Moving Megatons: The Excavational Eruptions of Calderas

I’ve just learned the full story of the Minoan eruption. In my mind, I’m imagining 60 cubic kilometers of earth. This is about the size of a block of the Los Angeles basin, by volume; a massive amount of land. I can see all this land being ejected by the volcano miles into the sky, over a span of 24 hours. Such is the case of Santorini’s last caldera forming eruption. 

Many people understand a caldera as one giant volcano that has a big eruption which excavates the magma underneath, leading to a collapse. This collapse is what forms a caldera. This is how a caldera is commonly taught in general ed geology classes. While not an incorrect definition, calderas are a little more complex than that. Calderas are not simply just one volcano. They are composed of many types of volcanoes that are found on Earth. Each caldera contains volcanic domes, cinder cones, composite cones, shields, and tuff rings- hence named caldera complexes. They contain rocks from all types of compositions, ranging mafic to felsic. All of these different volcanics form in one area. When the main vent of magma in a caldera finally blows, massive amounts of material is ejected in such a rapid and violent manner that it completely empties. The land under it collapses, forming a caldera (Figure A).

Figure A: A simple diagram of how a caldera forms. (Volcanoes and Volcanic Eruptions, Tulane University, 2012)

As mentioned before, the Santorini’s latest eruption, the Minoan eruption, deposited 60 cubic meters of material (Druitt, 2014). This is mainly in the form of ash and pumice from the magma, but many other surrounding materials from the earth were ejected along with it. The Minoan eruption can be categorized into 0-4 phases, each having their own distinct characteristics. Each phase is found in one or multiple parts of the island, as displayed by the map below.

IMG_6740.JPG
Figure B: A geologic map and stratigraphic column with each phase described on it. (Druitt, 2014)

In order to find all these layers, we had to travel all around the island to get the best exposures. As seen in figure B, phase 4 has two different layers: a phase A and a phase B. While each part is an important phase of this cataclysmic eruption, phase A is the most interesting. This part of the eruption is beautifully exposed in the northern part of the island, at a place called Cape Mavropetra. We traveled a very dusty road in a well less traveled part of the island to get here. Phase 4A can be described as a pyroclastic flow layer of pumice with a very high amount of lithic fragments, which are pieces of rock not original to the magma chamber from which it is erupting. In other words, they’re pieces of rock surrounding the magma chamber which were excavated by the eruption. Each layer is seen in Figure C.1 (picture) and Figure C.2 (hand drawing). As this phase has the largest and highest concentration of lithic fragments within compared to the others, this says a lot on how the volcano is erupting.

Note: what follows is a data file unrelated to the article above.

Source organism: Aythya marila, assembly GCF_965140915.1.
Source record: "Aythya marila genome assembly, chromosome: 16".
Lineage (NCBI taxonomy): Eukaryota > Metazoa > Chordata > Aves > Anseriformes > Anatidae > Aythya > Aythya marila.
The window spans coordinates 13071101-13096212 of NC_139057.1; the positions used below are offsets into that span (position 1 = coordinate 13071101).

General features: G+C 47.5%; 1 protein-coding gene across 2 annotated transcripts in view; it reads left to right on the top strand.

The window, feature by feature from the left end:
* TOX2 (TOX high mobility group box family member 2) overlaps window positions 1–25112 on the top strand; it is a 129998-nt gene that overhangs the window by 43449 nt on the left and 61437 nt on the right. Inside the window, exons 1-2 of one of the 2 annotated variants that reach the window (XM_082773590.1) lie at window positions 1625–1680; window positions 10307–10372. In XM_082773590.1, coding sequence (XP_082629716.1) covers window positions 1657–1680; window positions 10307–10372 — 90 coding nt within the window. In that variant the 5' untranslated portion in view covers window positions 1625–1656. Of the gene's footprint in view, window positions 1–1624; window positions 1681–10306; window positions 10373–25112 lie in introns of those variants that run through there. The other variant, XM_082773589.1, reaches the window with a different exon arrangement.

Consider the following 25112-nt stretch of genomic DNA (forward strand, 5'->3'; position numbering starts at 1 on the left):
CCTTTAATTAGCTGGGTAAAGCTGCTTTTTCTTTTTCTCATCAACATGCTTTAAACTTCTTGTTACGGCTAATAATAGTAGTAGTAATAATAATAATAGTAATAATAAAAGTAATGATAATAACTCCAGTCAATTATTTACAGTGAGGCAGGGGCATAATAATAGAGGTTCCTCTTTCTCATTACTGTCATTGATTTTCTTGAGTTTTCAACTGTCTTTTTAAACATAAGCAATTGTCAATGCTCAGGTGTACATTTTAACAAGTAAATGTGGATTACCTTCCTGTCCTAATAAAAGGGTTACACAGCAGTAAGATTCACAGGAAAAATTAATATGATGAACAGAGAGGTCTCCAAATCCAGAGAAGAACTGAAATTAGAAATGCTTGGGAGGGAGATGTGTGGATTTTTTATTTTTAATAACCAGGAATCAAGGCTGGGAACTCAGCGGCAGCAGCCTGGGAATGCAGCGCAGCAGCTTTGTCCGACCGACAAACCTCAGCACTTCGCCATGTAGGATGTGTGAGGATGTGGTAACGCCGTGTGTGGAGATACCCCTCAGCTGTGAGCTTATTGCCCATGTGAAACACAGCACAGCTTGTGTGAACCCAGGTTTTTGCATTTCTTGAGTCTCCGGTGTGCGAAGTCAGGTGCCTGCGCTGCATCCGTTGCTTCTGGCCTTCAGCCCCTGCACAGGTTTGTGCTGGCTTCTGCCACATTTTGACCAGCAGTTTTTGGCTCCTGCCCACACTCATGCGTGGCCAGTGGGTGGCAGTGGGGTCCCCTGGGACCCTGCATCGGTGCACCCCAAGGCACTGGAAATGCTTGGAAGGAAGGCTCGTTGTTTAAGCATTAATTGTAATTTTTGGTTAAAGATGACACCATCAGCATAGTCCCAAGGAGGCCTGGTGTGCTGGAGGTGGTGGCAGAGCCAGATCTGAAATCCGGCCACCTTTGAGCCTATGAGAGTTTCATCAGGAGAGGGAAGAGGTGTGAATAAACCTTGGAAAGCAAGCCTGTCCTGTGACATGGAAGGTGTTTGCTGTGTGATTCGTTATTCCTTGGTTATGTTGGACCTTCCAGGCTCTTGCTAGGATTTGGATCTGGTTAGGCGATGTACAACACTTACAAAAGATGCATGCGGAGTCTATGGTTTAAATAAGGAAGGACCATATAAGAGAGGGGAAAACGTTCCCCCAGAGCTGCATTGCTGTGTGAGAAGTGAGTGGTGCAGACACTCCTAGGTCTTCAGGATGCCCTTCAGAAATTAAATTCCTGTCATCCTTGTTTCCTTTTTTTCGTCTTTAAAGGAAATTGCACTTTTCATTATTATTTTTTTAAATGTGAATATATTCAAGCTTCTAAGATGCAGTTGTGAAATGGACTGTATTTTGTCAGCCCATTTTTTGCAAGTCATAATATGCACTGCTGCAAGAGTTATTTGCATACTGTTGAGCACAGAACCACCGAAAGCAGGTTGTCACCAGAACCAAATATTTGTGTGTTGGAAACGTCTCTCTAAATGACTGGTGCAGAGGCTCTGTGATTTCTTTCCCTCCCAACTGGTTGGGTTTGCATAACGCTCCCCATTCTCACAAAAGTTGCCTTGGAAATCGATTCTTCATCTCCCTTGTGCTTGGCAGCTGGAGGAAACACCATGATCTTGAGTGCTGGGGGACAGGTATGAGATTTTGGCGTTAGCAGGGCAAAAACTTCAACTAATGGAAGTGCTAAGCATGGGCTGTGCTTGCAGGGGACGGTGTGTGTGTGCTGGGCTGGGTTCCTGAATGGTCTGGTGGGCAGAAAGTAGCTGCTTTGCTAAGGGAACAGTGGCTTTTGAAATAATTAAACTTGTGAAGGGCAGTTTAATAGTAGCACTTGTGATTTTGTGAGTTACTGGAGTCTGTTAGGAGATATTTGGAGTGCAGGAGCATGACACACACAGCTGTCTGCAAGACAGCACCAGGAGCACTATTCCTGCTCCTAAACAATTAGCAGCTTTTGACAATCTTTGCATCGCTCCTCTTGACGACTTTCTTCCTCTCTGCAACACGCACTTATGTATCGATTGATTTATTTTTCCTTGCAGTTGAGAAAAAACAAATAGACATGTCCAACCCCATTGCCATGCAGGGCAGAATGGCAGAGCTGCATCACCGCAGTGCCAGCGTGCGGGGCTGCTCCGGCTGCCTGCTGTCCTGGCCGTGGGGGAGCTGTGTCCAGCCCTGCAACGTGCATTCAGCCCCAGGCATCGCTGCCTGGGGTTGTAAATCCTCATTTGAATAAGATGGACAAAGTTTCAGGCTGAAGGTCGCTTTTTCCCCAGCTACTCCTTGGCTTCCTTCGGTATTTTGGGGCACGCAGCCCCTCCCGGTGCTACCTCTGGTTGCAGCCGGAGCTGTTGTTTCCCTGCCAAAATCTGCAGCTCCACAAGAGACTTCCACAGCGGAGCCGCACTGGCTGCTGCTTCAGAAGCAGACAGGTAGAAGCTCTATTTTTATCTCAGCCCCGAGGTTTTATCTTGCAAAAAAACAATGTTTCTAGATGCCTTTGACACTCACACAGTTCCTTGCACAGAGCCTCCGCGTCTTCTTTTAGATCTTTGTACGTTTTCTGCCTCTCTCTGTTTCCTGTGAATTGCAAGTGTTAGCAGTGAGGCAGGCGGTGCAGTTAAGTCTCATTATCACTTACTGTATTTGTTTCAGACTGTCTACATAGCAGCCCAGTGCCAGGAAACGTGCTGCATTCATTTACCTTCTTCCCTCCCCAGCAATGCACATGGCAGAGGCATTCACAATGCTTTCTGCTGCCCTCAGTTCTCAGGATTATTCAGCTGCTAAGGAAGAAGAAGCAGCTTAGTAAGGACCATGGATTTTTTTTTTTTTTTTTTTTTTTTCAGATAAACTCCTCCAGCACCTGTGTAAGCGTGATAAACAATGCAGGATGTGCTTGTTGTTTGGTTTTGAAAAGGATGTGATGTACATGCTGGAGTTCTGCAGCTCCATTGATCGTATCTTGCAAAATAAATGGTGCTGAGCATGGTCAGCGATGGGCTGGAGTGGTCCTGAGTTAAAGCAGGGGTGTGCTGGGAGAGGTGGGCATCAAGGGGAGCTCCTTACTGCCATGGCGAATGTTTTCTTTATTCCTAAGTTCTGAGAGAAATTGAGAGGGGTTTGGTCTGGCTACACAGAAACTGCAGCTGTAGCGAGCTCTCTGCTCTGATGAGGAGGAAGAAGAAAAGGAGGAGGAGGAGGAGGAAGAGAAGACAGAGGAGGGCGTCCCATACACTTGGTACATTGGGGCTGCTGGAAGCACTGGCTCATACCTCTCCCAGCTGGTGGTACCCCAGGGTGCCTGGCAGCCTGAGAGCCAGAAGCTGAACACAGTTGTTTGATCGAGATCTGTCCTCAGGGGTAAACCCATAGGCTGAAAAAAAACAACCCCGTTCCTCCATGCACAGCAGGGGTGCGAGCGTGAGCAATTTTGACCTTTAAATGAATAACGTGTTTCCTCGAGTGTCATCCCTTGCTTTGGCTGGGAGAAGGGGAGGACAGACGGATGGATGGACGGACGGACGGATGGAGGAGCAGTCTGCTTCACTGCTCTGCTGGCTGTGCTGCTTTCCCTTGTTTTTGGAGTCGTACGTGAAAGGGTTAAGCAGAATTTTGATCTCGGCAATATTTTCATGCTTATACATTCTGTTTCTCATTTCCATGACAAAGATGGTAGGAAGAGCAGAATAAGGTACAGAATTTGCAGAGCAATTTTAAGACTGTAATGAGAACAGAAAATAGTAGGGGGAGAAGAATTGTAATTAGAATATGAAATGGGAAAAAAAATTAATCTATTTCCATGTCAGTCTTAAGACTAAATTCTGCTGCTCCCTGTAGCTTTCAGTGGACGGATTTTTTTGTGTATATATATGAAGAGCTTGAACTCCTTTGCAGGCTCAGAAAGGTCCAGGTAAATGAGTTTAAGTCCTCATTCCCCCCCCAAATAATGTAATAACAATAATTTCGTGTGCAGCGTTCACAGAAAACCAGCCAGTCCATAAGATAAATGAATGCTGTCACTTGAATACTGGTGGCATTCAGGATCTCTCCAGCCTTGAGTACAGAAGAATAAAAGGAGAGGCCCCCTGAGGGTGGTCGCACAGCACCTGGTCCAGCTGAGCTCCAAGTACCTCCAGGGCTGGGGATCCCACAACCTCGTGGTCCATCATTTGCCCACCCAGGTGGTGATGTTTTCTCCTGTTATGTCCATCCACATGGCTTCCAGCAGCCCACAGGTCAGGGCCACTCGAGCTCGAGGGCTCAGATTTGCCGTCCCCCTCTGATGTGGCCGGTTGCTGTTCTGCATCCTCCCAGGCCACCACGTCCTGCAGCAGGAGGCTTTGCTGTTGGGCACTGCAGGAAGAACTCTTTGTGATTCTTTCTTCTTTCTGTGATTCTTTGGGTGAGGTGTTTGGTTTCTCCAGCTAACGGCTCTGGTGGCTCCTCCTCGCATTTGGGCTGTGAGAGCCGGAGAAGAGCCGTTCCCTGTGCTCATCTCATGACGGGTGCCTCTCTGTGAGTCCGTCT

FullSizeRender 6.jpg
Figure C.1: A picture of the outcrop at Cape Mavropetra. There are 2 phases present here- 3 and 4A.
FullSizeRender 5.jpg
Figure C.2: Drawing of Cape Mavropetra outcrop with annotations

The presence of all these dark lithic fragments indicate that the volcano vent is widening. This means more material is being ejected at this point in the eruption. Because the amount of lithic fragments in this layer is the highest of all the phases, it can be interpreted that this was the most excavational phase of the entire eruption- the climax.  Tons of rock were being blasted into the sky along with the pumice and ash. As a result of this ejection and emptying of the magma chamber, this part of phase 4 is where the caldera collapse occurred. It is the reason present day Santorini is shaped how it is today. Due to its identification as a pyroclastic flow, all of this material at this phase dropped from the sky when it became too large to be suspended in the air and landed here. Walking around the outcrop, which is right on the beach, I noticed many different types of rocks. I collected as many different types of rocks I could find and noticed; at Cape Mavropetra, every single type of rock found on the entire island cluster of Santorini can be found here (Figure D).

IMG_0303.JPG
Figure D: A picture of every single rock type found on Santorini.

To understand the nature of how every rock ended up in the same place, an excavational eruption must be understood. Figure E shows exactly how this happens; as phase 4A was the most excavational (and also the last part of the eruption), it brought the deepest magma up to the surface to erupt. The first layers to come up are the first to fall, and the last layer to be excavated is the last to deposit.